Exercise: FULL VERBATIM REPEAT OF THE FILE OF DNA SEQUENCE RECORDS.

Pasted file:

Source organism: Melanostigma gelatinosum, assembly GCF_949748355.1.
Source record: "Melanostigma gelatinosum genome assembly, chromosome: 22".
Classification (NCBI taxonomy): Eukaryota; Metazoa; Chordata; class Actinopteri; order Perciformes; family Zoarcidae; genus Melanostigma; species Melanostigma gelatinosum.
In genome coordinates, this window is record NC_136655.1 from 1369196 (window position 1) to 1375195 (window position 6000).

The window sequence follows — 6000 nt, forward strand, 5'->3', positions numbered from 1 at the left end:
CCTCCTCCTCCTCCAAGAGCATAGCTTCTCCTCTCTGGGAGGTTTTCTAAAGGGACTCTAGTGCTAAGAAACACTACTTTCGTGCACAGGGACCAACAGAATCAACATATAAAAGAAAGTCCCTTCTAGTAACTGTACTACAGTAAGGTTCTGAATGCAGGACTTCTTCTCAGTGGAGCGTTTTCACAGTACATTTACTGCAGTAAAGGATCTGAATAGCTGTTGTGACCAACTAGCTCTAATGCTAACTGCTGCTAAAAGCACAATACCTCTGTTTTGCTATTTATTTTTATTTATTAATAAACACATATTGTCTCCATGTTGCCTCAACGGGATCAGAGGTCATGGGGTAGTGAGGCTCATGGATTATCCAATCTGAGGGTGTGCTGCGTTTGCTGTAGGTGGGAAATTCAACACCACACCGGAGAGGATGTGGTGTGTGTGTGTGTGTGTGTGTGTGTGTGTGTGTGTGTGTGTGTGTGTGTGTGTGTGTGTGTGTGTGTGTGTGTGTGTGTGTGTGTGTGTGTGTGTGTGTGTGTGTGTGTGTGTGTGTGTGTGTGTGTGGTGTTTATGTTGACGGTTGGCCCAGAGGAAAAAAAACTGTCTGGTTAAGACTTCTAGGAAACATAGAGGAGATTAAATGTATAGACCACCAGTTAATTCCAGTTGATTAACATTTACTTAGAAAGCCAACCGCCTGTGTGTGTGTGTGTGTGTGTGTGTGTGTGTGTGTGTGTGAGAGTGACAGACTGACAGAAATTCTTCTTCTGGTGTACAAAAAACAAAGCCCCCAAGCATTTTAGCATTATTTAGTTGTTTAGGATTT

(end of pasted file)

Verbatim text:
Source organism: Melanostigma gelatinosum, assembly GCF_949748355.1.
Source record: "Melanostigma gelatinosum genome assembly, chromosome: 22".
Classification (NCBI taxonomy): Eukaryota; Metazoa; Chordata; class Actinopteri; order Perciformes; family Zoarcidae; genus Melanostigma; species Melanostigma gelatinosum.
In genome coordinates, this window is record NC_136655.1 from 1369196 (window position 1) to 1375195 (window position 6000).

The window sequence follows — 6000 nt, forward strand, 5'->3', positions numbered from 1 at the left end:
CCTCCTCCTCCTCCAAGAGCATAGCTTCTCCTCTCTGGGAGGTTTTCTAAAGGGACTCTAGTGCTAAGAAACACTACTTTCGTGCACAGGGACCAACAGAATCAACATATAAAAGAAAGTCCCTTCTAGTAACTGTACTACAGTAAGGTTCTGAATGCAGGACTTCTTCTCAGTGGAGCGTTTTCACAGTACATTTACTGCAGTAAAGGATCTGAATAGCTGTTGTGACCAACTAGCTCTAATGCTAACTGCTGCTAAAAGCACAATACCTCTGTTTTGCTATTTATTTTTATTTATTAATAAACACATATTGTCTCCATGTTGCCTCAACGGGATCAGAGGTCATGGGGTAGTGAGGCTCATGGATTATCCAATCTGAGGGTGTGCTGCGTTTGCTGTAGGTGGGAAATTCAACACCACACCGGAGAGGATGTGGTGTGTGTGTGTGTGTGTGTGTGTGTGTGTGTGTGTGTGTGTGTGTGTGTGTGTGTGTGTGTGTGTGTGTGTGTGTGTGTGTGTGTGTGTGTGTGTGTGTGTGTGTGTGTGTGTGTGTGTGTGTGTGTGGTGTTTATGTTGACGGTTGGCCCAGAGGAAAAAAAACTGTCTGGTTAAGACTTCTAGGAAACATAGAGGAGATTAAATGTATAGACCACCAGTTAATTCCAGTTGATTAACATTTACTTAGAAAGCCAACCGCCTGTGTGTGTGTGTGTGTGTGTGTGTGTGTGTGTGTGTGTGAGAGTGACAGACTGACAGAAATTCTTCTTCTGGTGTACAAAAAACAAAGCCCCCAAGCATTTTAGCATTATTTAGTTGTTTAGGATTT